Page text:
Balance: The Key to Joy
The main thesis of the Lemurian Philosophy is balance--which involves the taking of all things into account and assigning to them proper values in one's quest for Egoic growth and control of self and environment. Other philosophies of life are usually constructed around one of two mainstreams of thought--the Rational and the Cosmic. These two contrasting views are also referred to as Western and Eastern; Apollonian and Dionysian; Pfree and Katholi. The adherents of each of these two views traditionally regard them as mutually incompatible, and two divergent camps have thus arisen. Either view when carried to the extreme is proof to its opponents of the very real horrors lurking in the other system; so any part of the opposite view must be vigorously cast out of one's own philosophy. But both views are correct and are essential to human balance.
The genuine searcher for Truth must take both views into account to find the path to sanity and reality. There are brilliantly intelligent men who are firm adherents of the scientific method and yet they also deeply believe in God. Different forms of thinking--all valid--are available to us for perceiving reality in its many forms. Indeed, the two hemispheres of each person's cerebral cortex divide it into two functions: the left side specializes in reason, logic, analysis, and language; whereas the right side specializes in intuition, imagination, spatial relationships, and holistic synthesis. The concrete and the abstract, the practical and the artistic, the rational and the fantastic, and physical and spiritual percepts may all be simultaneously real. For a person to be a whole human being, he must touch upon the whole Universe. His brain and body are creating tools, but they are also sensitive receivers of all the messages streaming from the far corners of Creation as well as from life near at hand. Certainly we must look to outer space for information, but perception of our own body's inner space will reveal great wonders also.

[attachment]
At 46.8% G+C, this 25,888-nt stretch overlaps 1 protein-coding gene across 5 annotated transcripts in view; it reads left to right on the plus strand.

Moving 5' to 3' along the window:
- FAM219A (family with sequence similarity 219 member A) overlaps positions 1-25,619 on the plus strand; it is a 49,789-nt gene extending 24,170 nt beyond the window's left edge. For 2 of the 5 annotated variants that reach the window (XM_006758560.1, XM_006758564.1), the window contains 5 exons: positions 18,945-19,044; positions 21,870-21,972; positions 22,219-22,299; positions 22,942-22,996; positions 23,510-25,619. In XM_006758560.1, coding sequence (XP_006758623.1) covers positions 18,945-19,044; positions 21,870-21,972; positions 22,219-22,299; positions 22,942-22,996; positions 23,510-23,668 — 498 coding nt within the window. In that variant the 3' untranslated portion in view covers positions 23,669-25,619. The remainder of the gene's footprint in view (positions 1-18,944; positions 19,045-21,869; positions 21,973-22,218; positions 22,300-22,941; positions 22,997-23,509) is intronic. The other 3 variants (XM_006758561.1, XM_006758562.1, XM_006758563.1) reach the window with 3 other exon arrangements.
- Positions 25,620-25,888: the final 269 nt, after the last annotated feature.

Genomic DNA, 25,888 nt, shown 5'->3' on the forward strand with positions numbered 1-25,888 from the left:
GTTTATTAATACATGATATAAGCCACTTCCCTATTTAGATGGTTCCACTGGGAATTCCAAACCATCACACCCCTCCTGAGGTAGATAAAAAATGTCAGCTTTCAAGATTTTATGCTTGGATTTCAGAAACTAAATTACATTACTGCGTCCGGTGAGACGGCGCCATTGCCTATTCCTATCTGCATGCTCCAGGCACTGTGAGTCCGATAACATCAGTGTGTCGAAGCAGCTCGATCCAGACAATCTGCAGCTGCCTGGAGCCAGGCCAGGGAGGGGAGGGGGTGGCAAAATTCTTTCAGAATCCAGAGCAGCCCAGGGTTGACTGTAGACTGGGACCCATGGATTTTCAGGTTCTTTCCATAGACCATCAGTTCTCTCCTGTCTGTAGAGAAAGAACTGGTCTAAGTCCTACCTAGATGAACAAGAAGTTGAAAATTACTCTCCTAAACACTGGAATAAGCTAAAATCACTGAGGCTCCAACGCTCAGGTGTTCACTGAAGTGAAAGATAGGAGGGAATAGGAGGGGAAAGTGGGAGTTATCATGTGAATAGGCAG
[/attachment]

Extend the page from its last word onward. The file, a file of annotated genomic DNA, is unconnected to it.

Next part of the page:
The following paragraphs compare Apollonian and Dionysian views by devoting the first half of each paragraph to the former view and the second half to the Dionysian. These names are derived from two gods of the Greek pantheon: Apollo--the god of reason, order, light, and boundaries; and Dionysus--the god of wine, excess, fantasy, and metamorphosis. It may be divisive to describe the opposing values of two different world views and line them up into two camps; yet analysis is valuable to see the patterns and tendencies of our own ideas. Remember, however, that both views are right, and the sage incorporates both views concurrently within himself. The two views were never meant to be separated. Practical, idealistic, and mental attributes, when blended into a balanced whole, are symbolized by the equilateral triangle of the Initiate in the Brotherhoods.